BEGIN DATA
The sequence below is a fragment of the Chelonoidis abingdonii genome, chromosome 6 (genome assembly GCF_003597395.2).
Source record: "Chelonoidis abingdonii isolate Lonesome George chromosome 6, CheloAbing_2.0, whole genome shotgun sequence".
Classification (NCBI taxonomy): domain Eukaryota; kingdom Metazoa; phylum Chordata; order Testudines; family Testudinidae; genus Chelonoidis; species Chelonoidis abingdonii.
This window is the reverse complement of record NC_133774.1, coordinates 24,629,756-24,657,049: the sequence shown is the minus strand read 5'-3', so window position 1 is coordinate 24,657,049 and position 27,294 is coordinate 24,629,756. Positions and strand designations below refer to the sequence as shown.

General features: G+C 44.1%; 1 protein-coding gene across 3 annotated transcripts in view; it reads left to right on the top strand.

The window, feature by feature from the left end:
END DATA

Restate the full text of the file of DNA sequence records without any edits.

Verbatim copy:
The sequence below is a fragment of the Chelonoidis abingdonii genome, chromosome 6 (genome assembly GCF_003597395.2).
Source record: "Chelonoidis abingdonii isolate Lonesome George chromosome 6, CheloAbing_2.0, whole genome shotgun sequence".
Classification (NCBI taxonomy): domain Eukaryota; kingdom Metazoa; phylum Chordata; order Testudines; family Testudinidae; genus Chelonoidis; species Chelonoidis abingdonii.
This window is the reverse complement of record NC_133774.1, coordinates 24,629,756-24,657,049: the sequence shown is the minus strand read 5'-3', so window position 1 is coordinate 24,657,049 and position 27,294 is coordinate 24,629,756. Positions and strand designations below refer to the sequence as shown.

General features: G+C 44.1%; 1 protein-coding gene across 3 annotated transcripts in view; it reads left to right on the top strand.

The window, feature by feature from the left end: